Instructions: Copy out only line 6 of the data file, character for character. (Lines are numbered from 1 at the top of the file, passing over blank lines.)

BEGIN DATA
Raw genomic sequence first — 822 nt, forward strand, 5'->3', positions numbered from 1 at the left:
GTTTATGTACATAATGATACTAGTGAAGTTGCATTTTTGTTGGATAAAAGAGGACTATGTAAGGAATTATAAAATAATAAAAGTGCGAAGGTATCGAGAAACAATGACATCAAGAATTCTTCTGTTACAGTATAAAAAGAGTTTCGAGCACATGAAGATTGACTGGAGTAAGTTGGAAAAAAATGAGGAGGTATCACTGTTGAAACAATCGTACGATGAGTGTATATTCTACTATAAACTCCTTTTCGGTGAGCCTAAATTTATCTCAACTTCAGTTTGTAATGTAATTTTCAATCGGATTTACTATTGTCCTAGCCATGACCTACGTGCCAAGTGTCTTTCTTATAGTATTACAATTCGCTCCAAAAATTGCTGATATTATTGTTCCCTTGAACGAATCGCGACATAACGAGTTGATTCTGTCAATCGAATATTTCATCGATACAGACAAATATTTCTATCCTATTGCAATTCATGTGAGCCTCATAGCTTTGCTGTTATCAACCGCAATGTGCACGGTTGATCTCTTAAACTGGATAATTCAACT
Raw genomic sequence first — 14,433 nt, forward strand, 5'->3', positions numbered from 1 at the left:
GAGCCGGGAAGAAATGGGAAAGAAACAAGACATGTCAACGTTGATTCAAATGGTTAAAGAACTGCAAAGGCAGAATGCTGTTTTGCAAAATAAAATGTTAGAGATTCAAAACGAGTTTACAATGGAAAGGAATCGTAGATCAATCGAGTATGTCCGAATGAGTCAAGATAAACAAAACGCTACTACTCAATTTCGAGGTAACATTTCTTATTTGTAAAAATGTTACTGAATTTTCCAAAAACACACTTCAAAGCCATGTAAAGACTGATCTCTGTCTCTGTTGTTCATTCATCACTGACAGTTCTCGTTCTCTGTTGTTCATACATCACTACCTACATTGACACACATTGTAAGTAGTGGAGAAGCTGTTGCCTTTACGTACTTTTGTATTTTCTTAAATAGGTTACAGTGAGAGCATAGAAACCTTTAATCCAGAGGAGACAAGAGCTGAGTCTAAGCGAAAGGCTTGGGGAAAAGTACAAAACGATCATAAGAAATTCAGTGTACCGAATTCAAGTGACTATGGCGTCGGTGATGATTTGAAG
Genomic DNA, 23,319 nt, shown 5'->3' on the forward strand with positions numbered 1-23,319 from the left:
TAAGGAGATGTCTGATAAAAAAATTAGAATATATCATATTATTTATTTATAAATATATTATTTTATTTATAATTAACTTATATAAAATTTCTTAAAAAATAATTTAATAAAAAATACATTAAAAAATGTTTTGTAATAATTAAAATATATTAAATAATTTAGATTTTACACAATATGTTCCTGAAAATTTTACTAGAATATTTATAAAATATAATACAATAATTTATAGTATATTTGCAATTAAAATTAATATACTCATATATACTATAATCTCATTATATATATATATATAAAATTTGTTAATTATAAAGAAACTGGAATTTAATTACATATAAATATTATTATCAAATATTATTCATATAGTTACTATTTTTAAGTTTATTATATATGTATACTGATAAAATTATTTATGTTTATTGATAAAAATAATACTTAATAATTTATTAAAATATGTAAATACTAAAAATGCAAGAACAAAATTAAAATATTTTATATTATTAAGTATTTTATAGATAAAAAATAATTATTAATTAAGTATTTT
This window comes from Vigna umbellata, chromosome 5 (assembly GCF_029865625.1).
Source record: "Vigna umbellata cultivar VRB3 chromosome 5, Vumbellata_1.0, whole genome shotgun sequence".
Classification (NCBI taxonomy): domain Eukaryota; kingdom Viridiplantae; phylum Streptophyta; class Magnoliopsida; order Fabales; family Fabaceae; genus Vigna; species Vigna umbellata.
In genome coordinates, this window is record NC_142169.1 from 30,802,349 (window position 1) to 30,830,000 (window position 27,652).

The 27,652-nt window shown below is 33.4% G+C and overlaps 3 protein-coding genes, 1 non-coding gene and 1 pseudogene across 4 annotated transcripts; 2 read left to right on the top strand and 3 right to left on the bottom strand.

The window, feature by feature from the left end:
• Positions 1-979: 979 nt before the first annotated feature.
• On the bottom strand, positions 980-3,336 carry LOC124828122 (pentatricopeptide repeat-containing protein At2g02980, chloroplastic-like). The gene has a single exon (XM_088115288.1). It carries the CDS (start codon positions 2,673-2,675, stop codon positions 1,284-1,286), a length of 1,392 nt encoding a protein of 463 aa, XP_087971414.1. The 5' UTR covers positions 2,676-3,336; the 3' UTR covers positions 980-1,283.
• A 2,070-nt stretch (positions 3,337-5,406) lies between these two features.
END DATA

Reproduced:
TAAGGAGATGTCTGATAAAAAAATTAGAATATATCATATTATTTATTTATAAATATATTATTTTATTTATAATTAACTTATATAAAATTTCTTAAAAAATAATTTAATAAAAAATACATTAAAAAATGTTTTGTAATAATTAAAATATATTAAATAATTTAGATTTTACACAATATGTTCCTGAAAATTTTACTAGAATATTTATAAAATATAATACAATAATTTATAGTATATTTGCAATTAAAATTAATATACTCATATATACTATAATCTCATTATATATATATATATAAAATTTGTTAATTATAAAGAAACTGGAATTTAATTACATATAAATATTATTATCAAATATTATTCATATAGTTACTATTTTTAAGTTTATTATATATGTATACTGATAAAATTATTTATGTTTATTGATAAAAATAATACTTAATAATTTATTAAAATATGTAAATACTAAAAATGCAAGAACAAAATTAAAATATTTTATATTATTAAGTATTTTATAGATAAAAAATAATTATTAATTAAGTATTTT